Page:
Mentoring a Student Teacher may Boost your Evaluation Scores

Writing for the Annenberg Institute at Brown University’s working paper series, researchers Matthew Ronfeldt, Emanuele Bardelli, Stacey Brockman and Hannah Mullman explore the effects of hosting a student teacher on cooperating teachers’ evaluation scores.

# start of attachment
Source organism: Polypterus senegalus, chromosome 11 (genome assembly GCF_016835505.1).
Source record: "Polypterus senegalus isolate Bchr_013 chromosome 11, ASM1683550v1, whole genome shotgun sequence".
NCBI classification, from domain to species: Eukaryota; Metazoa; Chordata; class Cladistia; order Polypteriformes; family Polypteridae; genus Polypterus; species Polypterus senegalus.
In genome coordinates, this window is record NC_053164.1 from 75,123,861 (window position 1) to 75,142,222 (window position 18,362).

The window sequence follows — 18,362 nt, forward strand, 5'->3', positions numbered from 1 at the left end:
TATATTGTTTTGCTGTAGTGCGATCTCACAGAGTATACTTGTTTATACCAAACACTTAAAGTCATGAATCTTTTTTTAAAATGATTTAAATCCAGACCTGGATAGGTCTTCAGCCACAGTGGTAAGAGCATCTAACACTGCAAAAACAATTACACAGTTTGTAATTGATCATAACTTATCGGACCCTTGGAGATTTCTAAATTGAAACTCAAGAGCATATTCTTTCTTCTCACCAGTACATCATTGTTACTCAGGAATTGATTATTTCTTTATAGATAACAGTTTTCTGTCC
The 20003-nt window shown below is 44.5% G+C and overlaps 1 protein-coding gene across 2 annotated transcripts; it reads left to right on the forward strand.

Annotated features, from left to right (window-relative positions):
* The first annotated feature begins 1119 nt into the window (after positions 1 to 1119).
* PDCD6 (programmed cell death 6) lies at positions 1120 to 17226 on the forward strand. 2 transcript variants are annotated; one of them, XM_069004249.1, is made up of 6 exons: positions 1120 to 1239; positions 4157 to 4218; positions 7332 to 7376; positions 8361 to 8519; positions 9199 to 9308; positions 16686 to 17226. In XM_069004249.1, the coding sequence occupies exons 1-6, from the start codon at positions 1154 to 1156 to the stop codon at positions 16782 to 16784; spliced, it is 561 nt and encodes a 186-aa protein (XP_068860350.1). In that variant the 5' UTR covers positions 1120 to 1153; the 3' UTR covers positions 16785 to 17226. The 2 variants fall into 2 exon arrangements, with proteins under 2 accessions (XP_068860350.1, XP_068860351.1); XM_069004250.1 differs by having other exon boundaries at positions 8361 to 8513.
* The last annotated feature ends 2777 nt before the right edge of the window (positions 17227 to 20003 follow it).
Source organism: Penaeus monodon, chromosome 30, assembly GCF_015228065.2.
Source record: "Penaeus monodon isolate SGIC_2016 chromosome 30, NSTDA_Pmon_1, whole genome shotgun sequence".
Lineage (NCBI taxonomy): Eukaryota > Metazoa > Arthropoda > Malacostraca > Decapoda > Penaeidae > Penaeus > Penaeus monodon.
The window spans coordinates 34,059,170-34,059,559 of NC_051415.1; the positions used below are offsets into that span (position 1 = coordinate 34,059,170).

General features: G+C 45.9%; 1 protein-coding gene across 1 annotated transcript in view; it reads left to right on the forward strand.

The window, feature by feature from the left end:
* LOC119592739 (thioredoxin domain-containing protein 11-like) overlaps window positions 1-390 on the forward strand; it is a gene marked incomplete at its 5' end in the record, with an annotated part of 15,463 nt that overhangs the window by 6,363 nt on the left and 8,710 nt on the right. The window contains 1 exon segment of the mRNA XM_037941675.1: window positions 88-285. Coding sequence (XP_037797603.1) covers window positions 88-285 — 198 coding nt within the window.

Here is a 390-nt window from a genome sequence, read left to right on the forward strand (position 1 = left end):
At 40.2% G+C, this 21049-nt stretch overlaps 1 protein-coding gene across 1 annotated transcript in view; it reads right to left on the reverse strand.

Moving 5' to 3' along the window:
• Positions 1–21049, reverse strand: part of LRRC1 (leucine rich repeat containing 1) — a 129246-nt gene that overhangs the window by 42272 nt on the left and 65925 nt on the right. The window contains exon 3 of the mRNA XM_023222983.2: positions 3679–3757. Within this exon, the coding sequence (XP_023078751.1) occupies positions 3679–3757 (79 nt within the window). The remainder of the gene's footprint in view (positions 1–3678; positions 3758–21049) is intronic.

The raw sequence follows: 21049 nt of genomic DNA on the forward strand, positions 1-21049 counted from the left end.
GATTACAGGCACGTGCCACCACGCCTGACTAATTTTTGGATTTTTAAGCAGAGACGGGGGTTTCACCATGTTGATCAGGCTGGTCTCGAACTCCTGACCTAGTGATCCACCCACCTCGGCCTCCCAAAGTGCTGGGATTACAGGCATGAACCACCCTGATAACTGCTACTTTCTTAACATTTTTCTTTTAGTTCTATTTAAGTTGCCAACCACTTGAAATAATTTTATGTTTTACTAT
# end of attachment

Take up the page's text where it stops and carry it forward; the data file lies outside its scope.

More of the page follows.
Growing evidence suggests that preservice candidates receive better coaching and are more instructionally effective when they are mentored by more instructionally effective cooperating teachers (CTs). Yet, teacher education program leaders indicate it can be difficult to recruit instructionally effective teachers to serve as CTs, in part because teachers worry that serving may negatively impact district evaluation scores. Using a unique dataset on over 4,500 CTs, researchers compare evaluation scores during years these teachers served as CTs to years they did not. In years they served as CTs, teachers had significantly better observation ratings and somewhat better achievement gains, though not always at significant levels. These results suggest that concerns over lowered evaluations should not prevent teachers from serving as CTs.

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